“It’s something that has always happened, and it will always happen. It is normal. But we might be a bit too easy on the immigration question, like criminality and these issues. So we maybe should be a bit harder on that” he adds.
Political party giants make their cases
The biggest political parties in Finland like the Centre Party of Prime Minister Juha Sipilä and the National Coalition Party of Petteri Orpo need no introduction to voters. But the candidates do. And in an era where voters are much less likely to be ‘grandfathered in’ to the same political party their whole lives, or even from election-to-election, it’s as important as ever to get the candidates and street team volunteers out to meet the public.
Centre Party candidate Tarja Edry placed herself strategically at the entrance of Tikkurila market, right across from the metro station and shopping centre.
It’s the Jarvenpää school principal’s second time running for parliament and while she was a second runner up last time around on her party’s list, she reckons that the Centre Party’s waning poll numbers mean she probably won’t get to parliament again this time round.
“Almost everybody they have their own issues that they are worried about, but also older people are worried about children and youngsters. There are less young people, and more older people in Finland so they are thinking how we can manage this country in the future”.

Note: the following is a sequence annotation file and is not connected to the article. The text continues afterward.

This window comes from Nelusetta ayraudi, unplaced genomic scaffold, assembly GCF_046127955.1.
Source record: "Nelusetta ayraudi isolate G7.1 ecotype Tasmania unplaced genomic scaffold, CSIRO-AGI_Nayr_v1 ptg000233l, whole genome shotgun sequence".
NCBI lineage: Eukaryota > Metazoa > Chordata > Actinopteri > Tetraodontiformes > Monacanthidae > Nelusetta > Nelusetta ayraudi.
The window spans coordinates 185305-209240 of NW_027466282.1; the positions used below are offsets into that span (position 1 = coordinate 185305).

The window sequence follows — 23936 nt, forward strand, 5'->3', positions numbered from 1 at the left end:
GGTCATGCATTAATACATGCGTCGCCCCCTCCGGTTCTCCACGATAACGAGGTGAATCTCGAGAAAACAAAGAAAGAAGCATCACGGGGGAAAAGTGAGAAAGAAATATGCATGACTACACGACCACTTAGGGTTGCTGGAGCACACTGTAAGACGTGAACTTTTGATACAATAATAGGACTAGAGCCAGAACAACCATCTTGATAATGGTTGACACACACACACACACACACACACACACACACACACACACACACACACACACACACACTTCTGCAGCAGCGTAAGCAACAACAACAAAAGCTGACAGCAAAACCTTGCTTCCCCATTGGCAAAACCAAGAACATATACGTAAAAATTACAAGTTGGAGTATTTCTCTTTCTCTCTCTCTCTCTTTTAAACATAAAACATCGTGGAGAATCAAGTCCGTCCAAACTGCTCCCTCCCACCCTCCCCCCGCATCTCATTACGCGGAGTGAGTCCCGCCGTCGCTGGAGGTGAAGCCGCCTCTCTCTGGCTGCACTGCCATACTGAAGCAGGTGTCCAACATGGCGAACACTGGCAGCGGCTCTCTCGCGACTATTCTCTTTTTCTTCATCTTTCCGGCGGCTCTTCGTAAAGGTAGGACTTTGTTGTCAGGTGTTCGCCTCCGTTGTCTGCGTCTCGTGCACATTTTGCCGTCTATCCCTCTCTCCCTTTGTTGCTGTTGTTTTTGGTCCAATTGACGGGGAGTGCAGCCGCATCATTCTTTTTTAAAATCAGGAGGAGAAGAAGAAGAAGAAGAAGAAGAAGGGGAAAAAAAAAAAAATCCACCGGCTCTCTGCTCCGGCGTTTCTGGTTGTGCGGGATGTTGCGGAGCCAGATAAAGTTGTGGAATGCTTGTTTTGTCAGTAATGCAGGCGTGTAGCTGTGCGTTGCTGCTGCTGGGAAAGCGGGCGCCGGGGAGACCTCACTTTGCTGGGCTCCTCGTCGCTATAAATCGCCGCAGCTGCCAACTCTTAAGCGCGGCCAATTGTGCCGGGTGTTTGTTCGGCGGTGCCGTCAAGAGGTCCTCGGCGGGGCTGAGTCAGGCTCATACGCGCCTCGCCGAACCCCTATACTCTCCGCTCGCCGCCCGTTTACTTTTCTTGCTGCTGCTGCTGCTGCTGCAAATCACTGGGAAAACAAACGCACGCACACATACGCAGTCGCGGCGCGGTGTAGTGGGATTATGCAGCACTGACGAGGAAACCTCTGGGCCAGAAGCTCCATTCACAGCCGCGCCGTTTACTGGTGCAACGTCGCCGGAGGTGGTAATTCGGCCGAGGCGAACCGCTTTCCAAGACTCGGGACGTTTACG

Edry has been working 14 years as a school principal, and 25 years in total with children, and tells voters that she believes every decision the government makes should be taken with the rights, welfare and wellbeing of children in mind.
“I can see in the school they want more time with their parents, and this is one thing we have to think about” she says.
The Social Democrats tent is one of the busiest at the market, with plenty of campaign volunteers and family members on hand to support the candidates.
“Some people are interested and basically asking the question what are you going to do differently, and other people are saying ‘what we’ve seen based on how well the EU has been doing economically, and how well Finland has been doing economically, this government hasn’t done enough, we want a change in that regard” says first time parliamentary candidate Hussein Al-Taee.
“I think most people want politicians to meet and find middle ground, and to have a proper conversation that takes this country from a standstill on some positions to an actual change that serves the country the best” he says.
Al-Taee cites the stalled social, healthcare and regional reform – known as sote in Finnish – which failed to get through parliament, and prompted the resignation of the whole government earlier this month.
He notes that governments have been trying to carry out this reform in one way or another since the early 2000s. All the parties acknowledge that something needs to be done to change Finland’s system of social and health care, especially given the increasing costs of looking after an ageing population. But still there’s not been enough political consensus to reach agreement on a new deal for the country.
“It tends to be the trend in politics nowadays that people have short memories” he says wryly.